Monday, October 26, 2009

Why Schools Should Use Open Office

Open Office is a free and open source alternative to the Microsoft suite of applications. It is available for download at

I first began using Open Office several years ago when I cleared Windows off of my home laptop in favor of Ubuntu Linux. I didn’t really have much choice in office suites considering Microsoft applications are unable to run on a Linux platform. The transition was easy though, and I soon found myself preferring Oo to the Microsoft suite.

Imagine my excitement when I learned that my school district was ready to begin implementing Open Office in the classroom. Today I attended the training for volunteers. A bit redundant for me? A bit. But it’s exciting because it’s my district’s first step in shifting student learning away from proprietary word processing software to open source – a change that is such a no-brainer that it amazes me that every district has not done so long ago.

Here are my reasons why every school should consider Open Office before devoting a large chunk of their technology budget to Microsoft licensing:

I began the workshop by making two columns in my notebook. I figured the day would make for an easy blog post outlining the pros and cons of using Open Office compared to the Microsoft suite of applications. As the day progressed, the columns remained pretty much empty. Comparing the two isn’t like comparing apples to oranges, but like comparing Granny Smith to Red Delicious. The skin’s different and the overall taste may be a bit off, but it’s the same thing. Sure, there’s minor differences, but with each negative comes an equal positive. For example, Open Office’s word processing application, Writer, cannot open Docx files formats (standard in Word 2007), however it has the built in function of converting a document to a pdf. Is the negative or the positive more significant? It’s nit-picking at that point.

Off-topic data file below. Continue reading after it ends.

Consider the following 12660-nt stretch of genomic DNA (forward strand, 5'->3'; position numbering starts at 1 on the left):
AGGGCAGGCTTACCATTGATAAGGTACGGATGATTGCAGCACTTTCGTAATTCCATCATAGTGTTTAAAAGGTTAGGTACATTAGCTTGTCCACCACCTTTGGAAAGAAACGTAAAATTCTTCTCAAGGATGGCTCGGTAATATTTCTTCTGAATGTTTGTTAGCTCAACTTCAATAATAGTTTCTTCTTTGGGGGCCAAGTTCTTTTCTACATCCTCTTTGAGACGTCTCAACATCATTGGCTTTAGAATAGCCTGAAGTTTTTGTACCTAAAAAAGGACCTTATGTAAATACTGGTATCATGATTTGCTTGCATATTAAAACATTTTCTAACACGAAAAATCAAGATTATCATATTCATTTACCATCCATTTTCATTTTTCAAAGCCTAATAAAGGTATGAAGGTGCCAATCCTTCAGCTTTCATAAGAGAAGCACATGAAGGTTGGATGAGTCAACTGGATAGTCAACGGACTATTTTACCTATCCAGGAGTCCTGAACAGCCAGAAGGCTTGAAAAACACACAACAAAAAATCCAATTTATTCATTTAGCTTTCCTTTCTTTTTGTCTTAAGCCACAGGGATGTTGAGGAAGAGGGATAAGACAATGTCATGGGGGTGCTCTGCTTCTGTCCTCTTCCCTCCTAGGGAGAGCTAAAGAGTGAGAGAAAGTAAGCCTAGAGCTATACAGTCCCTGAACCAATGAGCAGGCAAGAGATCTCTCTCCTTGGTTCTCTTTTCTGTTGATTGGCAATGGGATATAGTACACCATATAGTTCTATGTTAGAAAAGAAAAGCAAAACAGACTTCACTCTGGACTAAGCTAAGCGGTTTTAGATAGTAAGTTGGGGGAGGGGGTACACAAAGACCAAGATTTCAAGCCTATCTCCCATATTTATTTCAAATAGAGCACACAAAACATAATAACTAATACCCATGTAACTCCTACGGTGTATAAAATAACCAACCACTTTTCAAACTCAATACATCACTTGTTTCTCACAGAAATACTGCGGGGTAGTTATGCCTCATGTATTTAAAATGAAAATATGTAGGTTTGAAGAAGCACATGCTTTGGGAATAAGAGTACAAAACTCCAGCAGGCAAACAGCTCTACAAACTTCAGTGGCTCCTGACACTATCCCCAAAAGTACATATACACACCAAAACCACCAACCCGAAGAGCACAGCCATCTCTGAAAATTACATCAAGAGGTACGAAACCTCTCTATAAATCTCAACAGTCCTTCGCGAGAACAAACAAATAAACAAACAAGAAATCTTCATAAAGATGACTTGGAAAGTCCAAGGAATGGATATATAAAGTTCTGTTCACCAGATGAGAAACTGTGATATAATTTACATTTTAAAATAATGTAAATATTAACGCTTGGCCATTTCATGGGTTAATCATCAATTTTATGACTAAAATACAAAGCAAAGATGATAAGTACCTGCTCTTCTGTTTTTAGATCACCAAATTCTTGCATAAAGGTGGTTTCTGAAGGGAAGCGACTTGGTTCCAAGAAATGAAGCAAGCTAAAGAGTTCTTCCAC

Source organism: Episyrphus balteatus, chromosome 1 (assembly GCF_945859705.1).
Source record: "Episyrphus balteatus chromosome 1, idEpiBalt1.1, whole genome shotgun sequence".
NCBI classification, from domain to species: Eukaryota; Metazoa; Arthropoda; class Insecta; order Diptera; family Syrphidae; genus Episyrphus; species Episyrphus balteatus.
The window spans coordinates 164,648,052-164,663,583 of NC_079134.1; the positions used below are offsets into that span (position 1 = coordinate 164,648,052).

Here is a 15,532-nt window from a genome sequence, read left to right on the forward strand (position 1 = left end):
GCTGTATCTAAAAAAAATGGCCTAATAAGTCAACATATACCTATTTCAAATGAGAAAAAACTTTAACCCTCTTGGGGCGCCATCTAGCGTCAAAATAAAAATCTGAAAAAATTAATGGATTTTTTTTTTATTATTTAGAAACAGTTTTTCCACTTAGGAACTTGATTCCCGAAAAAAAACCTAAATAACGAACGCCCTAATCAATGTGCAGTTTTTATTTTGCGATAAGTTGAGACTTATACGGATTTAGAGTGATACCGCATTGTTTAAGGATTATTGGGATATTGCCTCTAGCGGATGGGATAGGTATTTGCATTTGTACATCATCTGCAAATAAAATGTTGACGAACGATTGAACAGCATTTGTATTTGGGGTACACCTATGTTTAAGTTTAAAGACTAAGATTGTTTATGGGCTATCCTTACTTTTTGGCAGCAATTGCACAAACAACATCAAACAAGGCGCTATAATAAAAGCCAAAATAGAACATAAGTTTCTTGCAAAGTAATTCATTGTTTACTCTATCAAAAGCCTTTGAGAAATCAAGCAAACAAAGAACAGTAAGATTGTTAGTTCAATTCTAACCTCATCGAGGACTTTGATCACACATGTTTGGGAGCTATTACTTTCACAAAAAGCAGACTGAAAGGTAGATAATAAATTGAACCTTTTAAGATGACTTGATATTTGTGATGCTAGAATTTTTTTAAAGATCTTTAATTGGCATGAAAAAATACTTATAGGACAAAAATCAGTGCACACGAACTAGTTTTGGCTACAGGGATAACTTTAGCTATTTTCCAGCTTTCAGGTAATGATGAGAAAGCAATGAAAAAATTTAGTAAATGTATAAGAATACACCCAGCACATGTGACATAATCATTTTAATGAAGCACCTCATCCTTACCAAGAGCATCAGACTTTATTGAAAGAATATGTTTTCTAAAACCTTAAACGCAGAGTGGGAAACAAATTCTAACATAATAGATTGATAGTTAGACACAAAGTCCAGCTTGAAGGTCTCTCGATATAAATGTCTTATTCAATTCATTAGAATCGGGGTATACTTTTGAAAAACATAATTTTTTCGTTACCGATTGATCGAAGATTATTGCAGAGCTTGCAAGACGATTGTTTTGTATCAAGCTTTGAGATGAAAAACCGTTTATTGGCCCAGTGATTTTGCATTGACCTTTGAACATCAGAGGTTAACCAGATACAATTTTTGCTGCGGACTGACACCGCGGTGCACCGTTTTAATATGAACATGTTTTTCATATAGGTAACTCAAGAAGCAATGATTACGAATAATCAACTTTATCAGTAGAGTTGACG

We should be teaching students the skills, not the program. If students only learn by using Microsoft Word, how much are they learning about using the program versus how much they’re learning about improving their ability to create written pieces on the computer? In theory, they should be just as successful whether they are using Open Office, Microsoft Word, Corel WordPerfect, or even something bare bones like Dark Room. Plus, in today’s struggling economy, it’s naive to think none of them will ever work for a business that is unable to afford high end proprietary software.

My favorite explanation of open source software is that it’s free – free as in freedom, because it can be modified by anyone, and free as in free beer, because it costs nothing. It takes about 2 minutes to download, and another 2 to install. In those 4 minutes, Open Office can save a district thousands of dollars in Microsoft licensing fees.

Why aren’t more schools doing this?!
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2 Responses:

Georgie Pie said...

You should also try SSuite Office for a free office suite. They have a whole range of office suites that are free for download.

Their software also don't need to run on Java or .NET, so it makes the software very small and efficient.

monika hardy said...

great question... for some reason - public ed likes to pay for things.